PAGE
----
Some Sad News – In Toronto, comedian, screenwriter, and social media satirist Taylor Clarke, known to many in the industry as Chef Grant Soto on Instagram, died this weekend of an apparent overdose. Restaurateur Jen Agg and chef Matty Matheson mourned his loss in various posts, and are spearheading efforts to help with memorial costs on gofundme. Unfortunately, his Instagram page is private, but if you are unfamiliar, this September 2017 interview in Toronto Life will help catch you up.

The Overtime – Back office PSA: “The U.S. Department of Labor issued a long-awaited proposal on Thursday to extend mandatory overtime pay to a million more workers, far fewer than an Obama administration rule that was struck down by a federal judge. Currently, salaried workers are automatically entitled to overtime pay only if they earn less than $23,660 a year, a figure set in 2004. The proposal released on Thursday would raise the threshold to $35,308.” The Obama admin had asked that the threshold be set at $47,000. Full story via Reuters.

The Affiliates – Food media has been getting pretty comfortable with affiliate marketing lately, generating kickback revenue from links to certain products and sites. Eater’s “Shop the Restaurant” column and “Add to Cart” newsletter come with a disclaimer at the bottom assuring readers that affiliate partnerships, “do not influence editorial content, though Vox Media may earn commissions for products purchased via affiliate links.” Fine. I believe it. Make that money. But the New York Times (and possibly others) has a new(?) one that feels off: Commission-based OpenTable reservation links alongside reviews. The problem: OpenTable charges more for reservations made directly through its site, which is where the NYT links go. Why should NYT and OpenTable make extra money off of a restaurant that got a good review? Why not just direct readers to the restaurant’s website as before?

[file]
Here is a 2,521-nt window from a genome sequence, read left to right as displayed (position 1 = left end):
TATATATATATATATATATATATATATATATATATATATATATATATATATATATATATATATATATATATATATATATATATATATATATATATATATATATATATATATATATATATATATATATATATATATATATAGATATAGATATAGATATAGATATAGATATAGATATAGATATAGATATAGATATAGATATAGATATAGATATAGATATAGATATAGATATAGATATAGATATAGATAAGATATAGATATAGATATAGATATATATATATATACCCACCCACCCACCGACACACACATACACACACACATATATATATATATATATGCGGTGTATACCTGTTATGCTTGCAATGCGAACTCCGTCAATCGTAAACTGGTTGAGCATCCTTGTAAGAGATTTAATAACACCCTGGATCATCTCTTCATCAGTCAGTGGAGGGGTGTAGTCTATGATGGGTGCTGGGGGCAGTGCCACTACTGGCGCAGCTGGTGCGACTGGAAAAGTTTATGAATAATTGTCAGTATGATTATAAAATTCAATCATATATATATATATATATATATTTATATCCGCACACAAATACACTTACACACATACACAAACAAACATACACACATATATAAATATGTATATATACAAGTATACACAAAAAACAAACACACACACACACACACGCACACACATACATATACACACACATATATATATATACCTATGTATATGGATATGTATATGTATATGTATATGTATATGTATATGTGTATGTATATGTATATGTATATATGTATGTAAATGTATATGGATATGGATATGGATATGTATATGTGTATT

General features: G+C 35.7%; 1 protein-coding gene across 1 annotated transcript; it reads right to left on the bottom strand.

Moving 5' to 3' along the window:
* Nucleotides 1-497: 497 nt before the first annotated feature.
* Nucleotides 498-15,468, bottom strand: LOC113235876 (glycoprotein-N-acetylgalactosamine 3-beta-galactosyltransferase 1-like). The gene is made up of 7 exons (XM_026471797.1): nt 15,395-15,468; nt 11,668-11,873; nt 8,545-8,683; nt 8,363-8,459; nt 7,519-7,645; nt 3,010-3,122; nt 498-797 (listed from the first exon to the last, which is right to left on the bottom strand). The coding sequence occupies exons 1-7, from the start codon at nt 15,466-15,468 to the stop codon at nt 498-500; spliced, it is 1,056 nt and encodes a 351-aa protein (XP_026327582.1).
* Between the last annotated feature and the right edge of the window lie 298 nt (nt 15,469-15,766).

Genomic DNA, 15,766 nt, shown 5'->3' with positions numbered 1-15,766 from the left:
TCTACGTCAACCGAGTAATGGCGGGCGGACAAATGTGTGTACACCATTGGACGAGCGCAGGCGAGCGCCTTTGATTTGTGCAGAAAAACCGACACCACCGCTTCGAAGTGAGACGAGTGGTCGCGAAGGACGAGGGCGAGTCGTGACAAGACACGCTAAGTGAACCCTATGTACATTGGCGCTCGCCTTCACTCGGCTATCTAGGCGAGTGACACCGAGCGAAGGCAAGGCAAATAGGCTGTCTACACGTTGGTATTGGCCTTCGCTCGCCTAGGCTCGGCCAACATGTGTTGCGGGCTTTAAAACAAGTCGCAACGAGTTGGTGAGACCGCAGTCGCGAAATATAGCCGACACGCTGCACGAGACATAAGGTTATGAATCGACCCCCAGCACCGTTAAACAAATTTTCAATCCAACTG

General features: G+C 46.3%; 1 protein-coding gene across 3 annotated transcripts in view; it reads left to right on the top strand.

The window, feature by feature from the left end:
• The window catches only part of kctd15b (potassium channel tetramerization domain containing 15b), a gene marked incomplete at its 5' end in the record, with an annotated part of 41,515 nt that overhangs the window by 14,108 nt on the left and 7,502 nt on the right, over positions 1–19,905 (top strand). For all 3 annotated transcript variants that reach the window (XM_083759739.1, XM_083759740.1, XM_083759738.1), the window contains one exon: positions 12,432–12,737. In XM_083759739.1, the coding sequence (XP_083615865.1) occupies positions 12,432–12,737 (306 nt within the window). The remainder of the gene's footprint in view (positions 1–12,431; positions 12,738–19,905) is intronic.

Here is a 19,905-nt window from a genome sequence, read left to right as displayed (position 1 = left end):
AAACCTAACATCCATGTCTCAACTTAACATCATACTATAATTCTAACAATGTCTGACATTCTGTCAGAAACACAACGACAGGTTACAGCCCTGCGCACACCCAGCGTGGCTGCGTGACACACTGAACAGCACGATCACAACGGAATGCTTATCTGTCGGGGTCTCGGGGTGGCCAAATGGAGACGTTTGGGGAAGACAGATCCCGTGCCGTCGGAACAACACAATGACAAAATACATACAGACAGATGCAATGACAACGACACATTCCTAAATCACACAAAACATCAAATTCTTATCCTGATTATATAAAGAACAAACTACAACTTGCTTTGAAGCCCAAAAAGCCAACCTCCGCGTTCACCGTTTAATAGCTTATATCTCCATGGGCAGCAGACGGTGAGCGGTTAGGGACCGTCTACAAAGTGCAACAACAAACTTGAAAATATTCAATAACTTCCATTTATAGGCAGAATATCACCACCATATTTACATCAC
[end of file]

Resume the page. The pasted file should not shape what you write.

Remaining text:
The Critics – On a related note… Tejal Rao’s first California review for the NYT is out. It’s El Jardin in San Diego, and if you’d like to make a reservation, there’s an OpenTable link at bottom. Or you could go straight to the restaurant’s website here.

For Design Fans – An opulent one for you via Tierney Plumb and Rey Lopez in Eater DC today. Here’s the Punjab Grill in all its “150,000 hand-laid mirrors… 40-foot, 12,000-pound piece of solid sandstone… Hermès dishware… solid hand-carved marble legs… Polished granite, leather, and solid brass tiles” glory.

And last and least – When was the last time you read a perfect metaphor? This one from Will Sommer in The Daily Beast is so 100% on target it’s like when bad guys shoot at good guys in movies: “In a move reminiscent of the ‘Green Book’ guide that listed safe establishments for African-American motorists in the South, hyper-vigilant Trump supporters are trying to build their own guide to MAGA-friendly businesses. Trump supporters who want to grab dinner but are terrified of getting punched by an antifascist ‘antifa’ activist can pull up the app, ‘63red Safe,’ and find a list of Trump-friendly businesses—or at least ones that don’t discriminate against conservatives.”

And that’s it for today.

Stay safe out there, and I’ll see you here Friday for next Family Meal.